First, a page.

Use intelligent servo drives to filter mechanical resonance
Inside Machines: Learn how to control machine resonance—the “white noise” generated by machine motion—in servo-driven printing and converting machines. Intelligent servo drives provide advanced programming tools, diagnostic features, and integrated filtering capabilities to combat mechanical resonance.
Printing and converting machines driven by distributed servo drives and motors provide several key benefits over gear-driven motors. Each axis is directly driven by its own servo motor, eliminating the need for line shafts, gear sets, and oil baths (and associated maintenance).
Product changeover is much faster and easier, as the motors can change speeds and cam profiles with the press of a button, instead of physically replacing gear sets or mechanical cams. In addition, process controls for registration and tension can be handled by directly changing position or velocity command values of the servos, without needing compensators or other auxiliary hardware to affect the motion.
But unlike a gear set, a servo motor usually requires tuning to achieve optimal performance and overcome mechanical resonance. In the position control loop, the commanded position is compared to the actual position. The difference is multiplied by a factor (gain) and the output becomes the command for the velocity control loop. The output of the velocity loop, in turn, becomes the command for the current loop, and the output of this final loop dictates the direction and magnitude of the current that is delivered by the servo drive to the motor windings.
All three control loops have several types of “gains” associated with them, and tuning is the process of adjusting these gains until the actual motion is matched as closely as possible to the desired motion. In practical terms, this results in colors that are tightly registered with each other for a clear printed image, or a die-cut that is matched precisely with the speed of the paper feed so that no tearing or buckling of the paper occurs. Higher gain generally results in higher bandwidth (responsiveness), but too much gain will result in overshoot and instability.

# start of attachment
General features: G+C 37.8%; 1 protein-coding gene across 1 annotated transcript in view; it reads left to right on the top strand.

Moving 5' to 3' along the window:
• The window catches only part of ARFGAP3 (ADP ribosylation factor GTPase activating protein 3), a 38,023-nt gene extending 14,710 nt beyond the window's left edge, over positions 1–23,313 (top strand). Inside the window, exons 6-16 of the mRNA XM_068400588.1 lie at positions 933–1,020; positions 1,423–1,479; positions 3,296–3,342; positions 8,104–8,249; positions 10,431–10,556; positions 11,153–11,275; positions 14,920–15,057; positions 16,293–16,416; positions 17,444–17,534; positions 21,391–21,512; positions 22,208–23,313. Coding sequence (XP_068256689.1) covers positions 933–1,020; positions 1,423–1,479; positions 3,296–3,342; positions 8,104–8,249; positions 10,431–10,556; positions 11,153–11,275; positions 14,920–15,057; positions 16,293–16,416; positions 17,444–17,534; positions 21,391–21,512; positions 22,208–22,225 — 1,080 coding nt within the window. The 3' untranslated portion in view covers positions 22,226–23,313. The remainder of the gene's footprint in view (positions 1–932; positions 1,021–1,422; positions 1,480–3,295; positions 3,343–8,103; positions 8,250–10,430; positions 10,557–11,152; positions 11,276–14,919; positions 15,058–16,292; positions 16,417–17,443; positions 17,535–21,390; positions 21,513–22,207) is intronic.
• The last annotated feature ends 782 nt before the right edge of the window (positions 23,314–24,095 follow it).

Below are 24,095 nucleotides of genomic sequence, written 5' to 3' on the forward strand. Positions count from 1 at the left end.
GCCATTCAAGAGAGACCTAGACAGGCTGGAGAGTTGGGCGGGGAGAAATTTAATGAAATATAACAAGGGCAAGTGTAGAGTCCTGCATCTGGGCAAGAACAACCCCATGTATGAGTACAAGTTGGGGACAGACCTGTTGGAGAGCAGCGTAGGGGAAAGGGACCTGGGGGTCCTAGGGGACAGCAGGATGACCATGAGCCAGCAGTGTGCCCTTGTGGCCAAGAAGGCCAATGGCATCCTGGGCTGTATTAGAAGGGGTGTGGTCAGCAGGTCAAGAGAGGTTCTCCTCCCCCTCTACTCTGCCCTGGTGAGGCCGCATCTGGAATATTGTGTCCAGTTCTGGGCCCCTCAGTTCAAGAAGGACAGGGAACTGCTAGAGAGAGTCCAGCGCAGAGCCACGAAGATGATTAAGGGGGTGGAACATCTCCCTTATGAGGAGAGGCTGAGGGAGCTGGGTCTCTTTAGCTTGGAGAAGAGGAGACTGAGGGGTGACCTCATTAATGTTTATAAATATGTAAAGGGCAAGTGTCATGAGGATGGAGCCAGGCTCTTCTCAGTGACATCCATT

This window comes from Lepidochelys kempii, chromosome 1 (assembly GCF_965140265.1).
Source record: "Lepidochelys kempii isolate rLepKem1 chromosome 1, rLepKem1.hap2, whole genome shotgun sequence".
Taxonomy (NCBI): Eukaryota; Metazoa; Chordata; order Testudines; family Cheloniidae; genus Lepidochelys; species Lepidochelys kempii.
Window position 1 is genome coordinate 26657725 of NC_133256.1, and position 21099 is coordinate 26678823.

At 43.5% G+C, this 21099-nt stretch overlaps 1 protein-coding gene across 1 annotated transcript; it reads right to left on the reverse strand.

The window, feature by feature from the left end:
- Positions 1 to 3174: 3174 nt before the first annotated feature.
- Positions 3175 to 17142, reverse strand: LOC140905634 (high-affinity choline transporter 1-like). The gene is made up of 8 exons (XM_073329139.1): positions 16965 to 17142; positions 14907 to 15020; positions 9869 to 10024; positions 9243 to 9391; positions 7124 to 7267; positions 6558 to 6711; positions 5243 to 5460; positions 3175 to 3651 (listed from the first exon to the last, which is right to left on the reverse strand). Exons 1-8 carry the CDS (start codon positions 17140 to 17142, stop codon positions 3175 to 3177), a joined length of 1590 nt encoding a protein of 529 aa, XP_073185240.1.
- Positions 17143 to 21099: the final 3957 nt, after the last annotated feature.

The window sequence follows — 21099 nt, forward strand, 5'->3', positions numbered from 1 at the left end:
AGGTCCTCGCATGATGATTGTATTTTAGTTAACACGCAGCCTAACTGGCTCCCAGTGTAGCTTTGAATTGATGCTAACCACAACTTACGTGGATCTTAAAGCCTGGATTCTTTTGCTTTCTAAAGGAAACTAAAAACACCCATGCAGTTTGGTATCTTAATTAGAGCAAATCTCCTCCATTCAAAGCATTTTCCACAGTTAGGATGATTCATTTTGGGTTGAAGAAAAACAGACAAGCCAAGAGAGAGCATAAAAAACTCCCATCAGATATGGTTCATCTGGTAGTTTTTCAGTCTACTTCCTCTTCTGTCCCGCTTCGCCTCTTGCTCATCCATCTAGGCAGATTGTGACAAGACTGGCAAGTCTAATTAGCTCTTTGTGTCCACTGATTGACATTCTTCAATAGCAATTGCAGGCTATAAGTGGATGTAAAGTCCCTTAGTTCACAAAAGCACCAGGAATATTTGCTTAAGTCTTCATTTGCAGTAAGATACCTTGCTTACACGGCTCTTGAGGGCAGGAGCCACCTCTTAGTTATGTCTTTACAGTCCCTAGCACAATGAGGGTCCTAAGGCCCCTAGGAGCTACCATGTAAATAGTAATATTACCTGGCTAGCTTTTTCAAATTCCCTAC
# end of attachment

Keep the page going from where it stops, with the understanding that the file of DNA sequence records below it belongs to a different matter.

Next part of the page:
In theory, the ideal control loop gains based on the load characteristics (such as inertia, stiffness) and desired response may be calculated. But some factors can limit these gain values and prevent the application from achieving the desired bandwidth. For example, if the sampling frequency of the control loop is too low, the output will never settle on a stable value. But a more challenging issue is mechanical resonance.
Mechanical resonance results from the excitation of the natural frequency of a mechanical system. The natural frequency is one where vibration or “ringing” occurs with minimal stimulus, and is an inherent characteristic of a mechanical system. The couplings, bearings, gears, and machine frame can all influence this frequency. Resonance can reduce the life and product quality of a mechanically driven (line shafted) machine, and its effects are particularly noticeable at certain machine speeds that are related to the natural frequency. On distributed servo-driven machines, these effects can be further exaggerated when the control loops act upon feedback that contains significant components of the natural frequency. Since there is already a natural amplification that occurs at this frequency, compounding it with the gain of the control loop can easily cause resonance to manifest in the form of excessive vibration and instability. At best the product quality will suffer and the components of the machine will wear and fail sooner. At worst the machine will not run without motors overheating or frequent web-breaks.
When problems arise due to resonance, one might use accelerometers to collect vibration data. Supporting software can be used to analyze the data and distill the natural frequency of the machine or various substructures. Then modifications could be made, such as adding support beams to stiffen the machine structure, or using higher grade couplings or bearings, in an effort to move the natural frequency out of the range of machine operation. These mechanically oriented means of diagnosis and correction require tools and expertise, and incur additional project costs. Alternatively, a “try it and see” approach of making changes and hoping for good results can be time consuming and fruitless.
Approaching this from the control side, the gain of the velocity loop in the servo drive can be lowered. Focusing on the velocity loop shows the obvious effects of resonance in the velocity feedback, amplified by the velocity loop. In some cases, resonance may be mild enough that simply lowering the velocity loop gain will avoid instability while providing enough ability to control the motor adequately and meet the demands of the application.
In other cases, the gain would have to be so low to avoid the problem that the servo performance becomes noticeably compromised. This may mean that a print cylinder has high position deviation—causing the print registration to move in and out of tolerance from image to image (some images look good, others are blurry). Or a tension roll may have inadequate velocity regulation, resulting in fluctuations that cause reduced print quality, stretched or shrunken images, and unevenly wound rolls.
With intelligent servo drives, the effects of resonance can be overcome without compromising performance or investing additional resources. A converter drive can be used to control a synchronous ac motor. An inertia wheel is coupled to the motor shaft to provide a load for testing. The wheel is slightly unbalanced and attached to the motor using only a screw that passes through the center hole of the wheel and into the threaded bore of the motor shaft. There is no coupling device to dampen vibration or compensate for misalignment.